In 2007, the seond year I traveled to New Orleans during spring break, the students and I stayed at Camp Hope, a former elementary school that housed volunteers in St. Bernard Parish. It was in the town of Violet, about 20 miles from New Orleans. The drive back and forth seemed long when done late at night, but it was pleasant during the day time. That is, once you had numbed yourslf to the abandoned neighborhoods, refinery and chemical spills, and still evident destruction in the low-lying parish.
And, for thre first time in nearly 20 years, it meant my wife and I were both in New Orleans at the same time. Which was great, mind you; however, my wife saw first-hand the New Orleans mania that I have developed over the years. In spite of uncontrolled, Rain Man-like recitations of New Orleans trivia, some memorable things happened before our disembarkation. Chiefly, after a Sunday morning walk through the residential part of the French Quarter, we attended mass at St. Augustine’s in Treme, the oldest, African-American, Roman Catholic parish in the United States. The mass was built around a jazz band, a bluesy choir, a charismatic priest, and a joyful, welcoming congregation. And in the midst of Lent, it was a welcome reminder that religion is about praise and joy and not sack cloth and ashes. After and hour and a half, we had to skip out early to make sure we checked out of hotel in time.
As a result, we were among the first on board, seated and having lunch just an hour after leaving mass. After a week of running around between work sites and trips from Slidell into New Orleans, it was relaxing to take in the City from 12 stories up. At 5:00 p.m. we set saiil and began the seven to eight h9ur trip down the river to th Gulf. I got to see the French Quarter, the Bywater, the Lower Ninth, and the Jackson Barracks, where during Katrina, military trucks and material was rendered useless by flooding. And from my high perch, I saw the length of the Chalmette Battlefield, where in 1815, Andrew Jackson defeated the most seasoned army in the world; hundreds of British and Scottish dead at a cost of but seven Americans from a ragtag, multicultural army of frontiersmen, pirates, native Americans, and free Creoles of color. And right next door, the site of Camp Premier, the FEMA camp where I stayed in March 2006 (named for the company who provided the tents and folding cots, likely owned by a well-connected campaign contributor). Beyond that: the refineries whose flooding rendered entire neighborhoods unlivable; that tract of grazing land, more beautiful than I remembered; the shrimping community of Violet; and the modern, rebuilt school that once housed volunteers as Camp Hope.
The trip down memory lane devolved into hours of marsh and river bends. Over the flat expanse, the New Orleans skyline receded ever so slowly into the distance. I was on deck late that night as we cleared the river’s mouth, entering the oil and gas fields of the Louisiana Gulf.
It was a good week of seeing the sites and people watching and I didn’t obsess too much of how much things I saw were like or unlike New Orleans. The food was good and, with some care, not as fattening as what I would have consumed in New Orleans. The music was definitely worse. While there was some good music to be heard on land, I am amazed at how many different versions of “Sweet Caroline” one can hear on shipboard. And the greater cosmic question: if Bob Marley never existed, would the band by the pool just stand around, silent? That is, until they replay the calypso version of “Sweet Caroline.”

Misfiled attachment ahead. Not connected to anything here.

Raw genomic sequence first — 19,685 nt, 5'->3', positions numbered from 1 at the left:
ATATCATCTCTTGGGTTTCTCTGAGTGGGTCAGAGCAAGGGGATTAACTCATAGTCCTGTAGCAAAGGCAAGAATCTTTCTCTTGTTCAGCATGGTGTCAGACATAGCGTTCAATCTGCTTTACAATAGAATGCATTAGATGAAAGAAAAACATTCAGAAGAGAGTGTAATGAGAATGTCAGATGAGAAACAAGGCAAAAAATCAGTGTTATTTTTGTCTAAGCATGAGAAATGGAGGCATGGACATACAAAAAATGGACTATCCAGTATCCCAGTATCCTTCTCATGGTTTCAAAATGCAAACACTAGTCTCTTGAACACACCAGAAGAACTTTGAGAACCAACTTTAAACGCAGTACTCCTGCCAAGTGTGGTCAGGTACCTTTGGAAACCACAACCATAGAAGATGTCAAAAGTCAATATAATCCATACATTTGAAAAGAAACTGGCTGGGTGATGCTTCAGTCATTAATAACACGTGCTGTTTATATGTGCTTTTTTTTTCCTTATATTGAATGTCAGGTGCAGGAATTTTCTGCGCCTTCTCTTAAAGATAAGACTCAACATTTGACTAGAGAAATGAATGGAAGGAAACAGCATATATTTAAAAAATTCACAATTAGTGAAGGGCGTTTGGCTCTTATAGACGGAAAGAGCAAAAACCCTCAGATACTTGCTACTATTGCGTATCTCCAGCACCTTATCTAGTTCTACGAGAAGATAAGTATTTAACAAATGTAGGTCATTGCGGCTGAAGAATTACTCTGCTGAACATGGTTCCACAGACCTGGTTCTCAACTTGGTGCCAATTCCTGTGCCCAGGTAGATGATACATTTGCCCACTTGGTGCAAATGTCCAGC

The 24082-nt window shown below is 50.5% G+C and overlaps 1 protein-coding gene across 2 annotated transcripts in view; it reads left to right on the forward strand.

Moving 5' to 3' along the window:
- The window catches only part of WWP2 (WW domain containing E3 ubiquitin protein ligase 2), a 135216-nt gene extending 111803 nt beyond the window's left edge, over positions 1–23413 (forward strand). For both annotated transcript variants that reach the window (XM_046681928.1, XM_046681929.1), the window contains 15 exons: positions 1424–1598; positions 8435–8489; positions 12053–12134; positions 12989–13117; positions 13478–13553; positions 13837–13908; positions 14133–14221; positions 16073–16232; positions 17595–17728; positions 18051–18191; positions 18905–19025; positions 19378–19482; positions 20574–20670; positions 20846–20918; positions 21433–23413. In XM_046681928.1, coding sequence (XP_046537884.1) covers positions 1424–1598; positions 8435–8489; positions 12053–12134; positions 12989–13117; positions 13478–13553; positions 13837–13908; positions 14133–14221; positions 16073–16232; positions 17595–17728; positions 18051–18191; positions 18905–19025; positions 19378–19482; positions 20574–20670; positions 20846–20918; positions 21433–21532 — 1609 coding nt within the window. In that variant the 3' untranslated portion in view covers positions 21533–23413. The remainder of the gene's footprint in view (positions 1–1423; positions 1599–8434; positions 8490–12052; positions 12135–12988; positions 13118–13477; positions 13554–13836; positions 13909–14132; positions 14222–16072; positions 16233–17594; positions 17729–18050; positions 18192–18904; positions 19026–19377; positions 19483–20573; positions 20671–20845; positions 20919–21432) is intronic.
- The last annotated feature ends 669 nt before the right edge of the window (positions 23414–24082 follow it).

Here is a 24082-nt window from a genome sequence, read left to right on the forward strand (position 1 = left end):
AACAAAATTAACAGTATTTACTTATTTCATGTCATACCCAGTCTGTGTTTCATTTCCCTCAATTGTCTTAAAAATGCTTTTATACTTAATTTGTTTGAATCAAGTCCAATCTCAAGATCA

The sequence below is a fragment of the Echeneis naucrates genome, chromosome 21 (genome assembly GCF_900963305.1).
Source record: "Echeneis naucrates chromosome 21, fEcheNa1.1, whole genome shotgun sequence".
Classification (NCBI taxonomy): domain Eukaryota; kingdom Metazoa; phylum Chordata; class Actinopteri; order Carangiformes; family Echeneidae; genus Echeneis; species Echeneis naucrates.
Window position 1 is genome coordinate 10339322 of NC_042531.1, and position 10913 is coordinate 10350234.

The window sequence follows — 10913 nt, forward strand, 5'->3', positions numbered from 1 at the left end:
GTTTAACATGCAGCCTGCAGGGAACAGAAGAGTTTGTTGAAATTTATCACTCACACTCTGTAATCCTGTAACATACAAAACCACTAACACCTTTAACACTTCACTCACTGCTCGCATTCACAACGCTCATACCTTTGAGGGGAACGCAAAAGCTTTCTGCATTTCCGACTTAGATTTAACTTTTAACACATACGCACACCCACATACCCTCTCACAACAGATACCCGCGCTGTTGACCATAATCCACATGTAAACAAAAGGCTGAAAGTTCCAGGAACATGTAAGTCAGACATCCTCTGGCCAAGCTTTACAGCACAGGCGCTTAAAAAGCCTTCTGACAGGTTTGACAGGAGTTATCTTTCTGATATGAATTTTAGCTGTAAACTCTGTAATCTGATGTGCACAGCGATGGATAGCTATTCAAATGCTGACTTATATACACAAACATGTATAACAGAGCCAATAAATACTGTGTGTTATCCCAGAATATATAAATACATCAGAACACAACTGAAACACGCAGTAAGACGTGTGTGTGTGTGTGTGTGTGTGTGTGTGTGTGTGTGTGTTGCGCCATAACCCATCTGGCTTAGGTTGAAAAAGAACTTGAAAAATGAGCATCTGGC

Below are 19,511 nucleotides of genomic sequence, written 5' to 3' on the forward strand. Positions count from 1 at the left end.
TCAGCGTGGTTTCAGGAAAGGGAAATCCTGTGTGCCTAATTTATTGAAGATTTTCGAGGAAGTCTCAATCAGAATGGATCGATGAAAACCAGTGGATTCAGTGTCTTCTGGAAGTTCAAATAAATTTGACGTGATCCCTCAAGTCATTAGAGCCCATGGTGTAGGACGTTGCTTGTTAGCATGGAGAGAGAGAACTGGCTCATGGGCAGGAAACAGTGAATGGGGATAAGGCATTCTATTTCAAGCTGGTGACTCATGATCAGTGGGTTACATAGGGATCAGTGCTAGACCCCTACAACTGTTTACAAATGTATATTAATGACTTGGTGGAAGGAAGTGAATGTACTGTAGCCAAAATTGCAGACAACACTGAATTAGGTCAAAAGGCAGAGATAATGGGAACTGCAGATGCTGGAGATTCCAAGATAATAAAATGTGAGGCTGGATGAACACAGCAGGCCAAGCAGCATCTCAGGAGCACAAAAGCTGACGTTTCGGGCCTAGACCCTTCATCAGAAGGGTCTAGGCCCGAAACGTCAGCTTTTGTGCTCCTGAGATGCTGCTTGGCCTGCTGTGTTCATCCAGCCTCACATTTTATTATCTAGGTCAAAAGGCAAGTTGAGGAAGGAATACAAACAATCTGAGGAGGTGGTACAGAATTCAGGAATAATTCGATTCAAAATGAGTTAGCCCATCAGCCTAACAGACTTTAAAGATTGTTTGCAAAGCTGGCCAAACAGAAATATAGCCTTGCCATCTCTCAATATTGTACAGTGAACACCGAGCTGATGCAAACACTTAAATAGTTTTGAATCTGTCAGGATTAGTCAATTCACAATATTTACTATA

Among some other things I noticed: on shore, in the Western Caribbean, time is relative, much like in New Orleans; we may think that the number of smokers has declined, but half of those remaining were on our cruise (the other half are in the bars of New Orleans); and why do people on cruise ships paw through merchandise on sales tables? Wouldn’t they ignore the same stuff if it were in the window of a shop, in say, Lafayette or Little Rock (examples picked totally at random)? And finally, why do so many people on cruises, especially Southern women of a certain age (not to get too specific here) spend most of their time looking as though someone has been force-feeding them pickled buzzard eggs? My suspicion, given that they can afford to go on a cruise, is that their lives don’t totally suck. And even if they did suck, wouldn’t walking around on a boat, with people throwing food at you, stopping in warm, exotic ports where friendly people live, cause you to force a smile or two? Just saying.
Well, we had fun. No pickled buzzard eggs for us. Yeah, we lost a little money in the casino. We pretty much ignored the on board entertainment, except for various versions of “Sweet Caroline.” We enjoyed kind of dressing up and having leisurely meals in the dining room, frequently discussing our daily adventures with nearby diners. And as we sailed northward through the deep water oil rigs, our exhaustion should have been accompanied by a certain sadness. But we had beautiful weather and another day in New Orleans awaiting us.